Load protection would have done What ??
SAMPUBLIUS is offline  
Old 26th Jan 2015, 19:57
  #2568 (permalink)  
 
Join Date: Aug 2009
Location: Texas
Age: 65
Posts: 7,324
Received 493 Likes on 307 Posts
... nobody minding the store ...
It appears that this can't be fixed with technology.
Back to our thread, it's a good bet that in this accident, Air Asia Indonesia, the pilots were indeed minding the store and trying to resolve their difficulty with the weather they were encountering.
Lonewolf_50 is offline  
Old 26th Jan 2015, 21:27
  #2569 (permalink)  
 
Join Date: Aug 2008
Location: Ireland
Posts: 4
Likes: 0
Received 0 Likes on 0 Posts
IndonesianTempo AirAsia Plane Often Experiences Trouble, Former Pilot Says | Economy & Business | Tempo.Co :: Indonesian News Portal - 'Former Garuda Indonesia pilot Capt. Shadrach M. Nababan, said -based on its logbook data - that the Airbus A320-200 serving AirAsia flight QZ8501 had experienced problems as much as nine times on its auto rudder trim limiter flight control in 2014.
Three days before crashing on December 25, 2014, flight QZ8501 experienced a 'return to apron' twice, according to Shadrach.
Flight QZ8501's last transmission were revealed by the Transportation Minister Ignasius Jonan in a meeting with the Transport Commission Legislature on Tuesday, January 20, 2015, saying that the aircraft tried failed gain altitude and stalled before vanishing from Soekarno-Hatta's ATC (Air Traffic Control) radar. The plane attempted to climb from 32,000 feet to 37,000 feet between 06:17 to 06:17:54 am (Western Indonesian Time).
At 6:17:54, the plane stalled from 37,000 feet to 36,000 feet in six seconds, and to 29,000 feet in 31-seconds. At 6:18:44 am, the plane vanishes from ATC radar.
Shadrach explained that commercial planes are not allowed to do any extreme climbs in the air because it does not have the same power as fighter jets.'
747SP5 is offline  
Old 26th Jan 2015, 21:30
  #2570 (permalink)  
 
Join Date: Jun 2011
Location: Sydney
Posts: 56
Received 0 Likes on 0 Posts
SAMPUBLIUS:

Your post raises some thoughts.

Why are Airbus machines designed with such load protection?

Are they built like Boeings?

Would an A330 survive in the above circumstances if full control were allowed?
OzSync is offline  
Old 26th Jan 2015, 22:13
  #2571 (permalink)  
 
Join Date: Jan 2008
Location: Australia
Posts: 50
Received 0 Likes on 0 Posts
Load protection would have done What ??
Is there a related problem: I'm getting the impression that when things go seriously amiss, will the computers try to hang on too long, and in the process make such extreme inputs, that when they finally drop and hand control back, things are already much further gone than they should be?

Last edited by auraflyer; 26th Jan 2015 at 23:24. Reason: corrected a word
auraflyer is offline  
Old 26th Jan 2015, 22:52
  #2572 (permalink)  
 
Join Date: Feb 2004
Location: Sydney
Posts: 40
Likes: 0
Received 0 Likes on 0 Posts
Is there a related problem ?

auraflyer

Quote: Load protection would have done What ??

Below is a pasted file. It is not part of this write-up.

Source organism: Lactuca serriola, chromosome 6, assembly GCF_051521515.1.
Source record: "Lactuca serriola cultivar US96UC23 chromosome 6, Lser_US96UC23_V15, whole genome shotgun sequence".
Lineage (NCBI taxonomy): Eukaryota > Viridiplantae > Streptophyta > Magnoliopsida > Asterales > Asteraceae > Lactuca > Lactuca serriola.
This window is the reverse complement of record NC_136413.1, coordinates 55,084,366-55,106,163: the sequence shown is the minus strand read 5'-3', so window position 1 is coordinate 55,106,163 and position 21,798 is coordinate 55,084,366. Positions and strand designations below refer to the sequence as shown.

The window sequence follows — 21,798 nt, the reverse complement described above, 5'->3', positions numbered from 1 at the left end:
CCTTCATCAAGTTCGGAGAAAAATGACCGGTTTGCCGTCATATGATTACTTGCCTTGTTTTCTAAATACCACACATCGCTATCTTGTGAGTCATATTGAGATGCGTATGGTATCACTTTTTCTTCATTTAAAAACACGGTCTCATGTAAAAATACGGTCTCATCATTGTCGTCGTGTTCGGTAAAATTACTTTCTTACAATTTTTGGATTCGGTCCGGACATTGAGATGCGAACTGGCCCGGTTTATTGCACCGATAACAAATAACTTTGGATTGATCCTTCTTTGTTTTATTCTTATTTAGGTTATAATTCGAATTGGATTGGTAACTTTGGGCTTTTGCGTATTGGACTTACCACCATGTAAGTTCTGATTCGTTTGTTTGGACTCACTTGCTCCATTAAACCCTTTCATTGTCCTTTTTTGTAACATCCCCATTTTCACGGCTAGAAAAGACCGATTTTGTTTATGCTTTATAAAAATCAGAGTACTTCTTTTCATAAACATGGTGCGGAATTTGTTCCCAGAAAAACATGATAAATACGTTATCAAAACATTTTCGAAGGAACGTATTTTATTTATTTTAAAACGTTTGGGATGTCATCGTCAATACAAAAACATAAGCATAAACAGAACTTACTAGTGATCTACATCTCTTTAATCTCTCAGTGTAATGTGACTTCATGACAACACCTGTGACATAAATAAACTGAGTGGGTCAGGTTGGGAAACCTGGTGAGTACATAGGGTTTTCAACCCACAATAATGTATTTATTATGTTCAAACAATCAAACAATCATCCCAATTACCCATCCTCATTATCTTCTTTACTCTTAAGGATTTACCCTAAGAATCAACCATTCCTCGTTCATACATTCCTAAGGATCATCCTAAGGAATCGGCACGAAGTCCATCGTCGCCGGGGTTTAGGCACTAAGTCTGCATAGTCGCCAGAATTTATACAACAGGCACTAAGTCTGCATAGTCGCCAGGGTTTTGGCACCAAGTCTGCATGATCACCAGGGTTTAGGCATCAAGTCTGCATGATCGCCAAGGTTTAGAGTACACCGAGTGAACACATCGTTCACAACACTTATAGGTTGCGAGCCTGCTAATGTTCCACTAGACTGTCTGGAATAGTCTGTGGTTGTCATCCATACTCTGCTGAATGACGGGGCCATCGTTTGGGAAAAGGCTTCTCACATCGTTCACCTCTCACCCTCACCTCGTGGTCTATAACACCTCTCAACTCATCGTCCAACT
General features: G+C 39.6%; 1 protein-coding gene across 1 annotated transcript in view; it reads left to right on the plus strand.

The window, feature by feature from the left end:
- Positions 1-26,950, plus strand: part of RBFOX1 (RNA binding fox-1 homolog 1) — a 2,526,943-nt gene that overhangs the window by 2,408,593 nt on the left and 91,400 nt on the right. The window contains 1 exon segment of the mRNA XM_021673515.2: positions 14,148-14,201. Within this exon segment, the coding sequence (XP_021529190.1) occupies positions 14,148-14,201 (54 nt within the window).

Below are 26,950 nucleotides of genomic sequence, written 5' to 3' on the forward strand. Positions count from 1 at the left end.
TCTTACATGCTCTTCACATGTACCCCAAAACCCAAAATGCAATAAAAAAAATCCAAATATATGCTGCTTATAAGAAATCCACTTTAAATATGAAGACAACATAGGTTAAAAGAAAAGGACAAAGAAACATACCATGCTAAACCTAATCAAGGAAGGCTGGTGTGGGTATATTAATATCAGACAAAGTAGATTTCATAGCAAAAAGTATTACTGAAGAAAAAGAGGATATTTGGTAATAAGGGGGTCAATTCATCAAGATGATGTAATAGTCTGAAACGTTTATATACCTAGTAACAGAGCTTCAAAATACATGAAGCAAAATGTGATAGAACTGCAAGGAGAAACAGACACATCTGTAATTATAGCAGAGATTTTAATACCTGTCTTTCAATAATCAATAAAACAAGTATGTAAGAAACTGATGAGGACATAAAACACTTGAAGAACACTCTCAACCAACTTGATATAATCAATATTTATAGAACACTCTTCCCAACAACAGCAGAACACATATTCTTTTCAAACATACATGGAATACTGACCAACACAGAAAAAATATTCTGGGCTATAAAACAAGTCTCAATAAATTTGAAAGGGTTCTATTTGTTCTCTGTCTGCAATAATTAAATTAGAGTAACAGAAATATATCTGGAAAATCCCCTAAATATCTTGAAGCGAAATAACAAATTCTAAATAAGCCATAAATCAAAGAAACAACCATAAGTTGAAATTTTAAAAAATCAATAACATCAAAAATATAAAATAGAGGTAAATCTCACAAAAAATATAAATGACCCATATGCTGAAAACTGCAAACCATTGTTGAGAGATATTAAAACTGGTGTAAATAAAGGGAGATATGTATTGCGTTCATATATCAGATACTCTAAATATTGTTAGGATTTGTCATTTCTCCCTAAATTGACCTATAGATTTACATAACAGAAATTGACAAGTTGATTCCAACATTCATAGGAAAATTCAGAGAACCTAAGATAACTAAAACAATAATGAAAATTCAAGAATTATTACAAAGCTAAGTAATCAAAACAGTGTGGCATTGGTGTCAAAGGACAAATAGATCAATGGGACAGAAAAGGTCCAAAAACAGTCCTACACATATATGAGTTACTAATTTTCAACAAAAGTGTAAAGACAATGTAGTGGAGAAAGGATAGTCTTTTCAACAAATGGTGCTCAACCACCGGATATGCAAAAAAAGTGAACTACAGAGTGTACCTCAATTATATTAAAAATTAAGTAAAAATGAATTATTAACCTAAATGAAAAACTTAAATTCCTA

Is there a related problem: I'm getting the impression that when things go seriously amiss, will the computers trying to hang on too long, and in the process make such extreme inputs, that when they finally drop and hand control back, things are already much further gone than they should be?

Auraflyer - In a word - Yes

What we have is the reverse of the Sourcerer and the Apprentice.

In normal life, when the Apprentice screws up, the Master Tradesman has to perform the rectification, and the apprentice gets a kick up the arse and "learns".

What we now have, in the bus philosophy, is the system is the annointed Master Tradesman, that is so much smarter, quicker, better, and all knowing, than the apprentice pilot.
When the Master Tradesman screws up, makes a mess, then compounds it into a bigger mess, and then gives up, it throws it all back onto the apprentice pilot with the instruction:-
"OK son, let's see how much you have learned so far. Show me how to fix this problem, and save our arses, before we loose the contract."

Put bluntly, the real responsibility for these "make it worse - then give up and kick off" automation facilitated needless disasters - should be laid fairly and squarely where it belongs - at the front door of the mentoring and sponsoring certification authouity - La Direction de l'Aviation Civile.
ventus45 is offline  
Old 26th Jan 2015, 23:50
  #2573 (permalink)  
 
Join Date: Oct 2002
Location: In my seat
Posts: 822
Likes: 0
Received 0 Likes on 0 Posts
Thanks, Aguadalte,

That is what I meant, haven't flown Airbus since 2003.
despegue is offline  
Old 27th Jan 2015, 00:58
  #2574 (permalink)  
 
Join Date: Sep 2014
Location: Canada
Posts: 1,257
Likes: 0
Received 0 Likes on 0 Posts
Alternate law limits would have prevented that- and plane and passengers would have been swimming with the fish . .
Except that on the 'Bus, with one engine out you are still in Normal Law with full protections in place, and the plane would not have rolled into the spiral dive to begin with...

Simply losing one engine on a 747 should not result in total loss of control by the crew and a 5g 30,000ft plunge. Once he took manual control, the Captain made several basic mistakes and nearly killed everyone on board. That is completely unacceptable.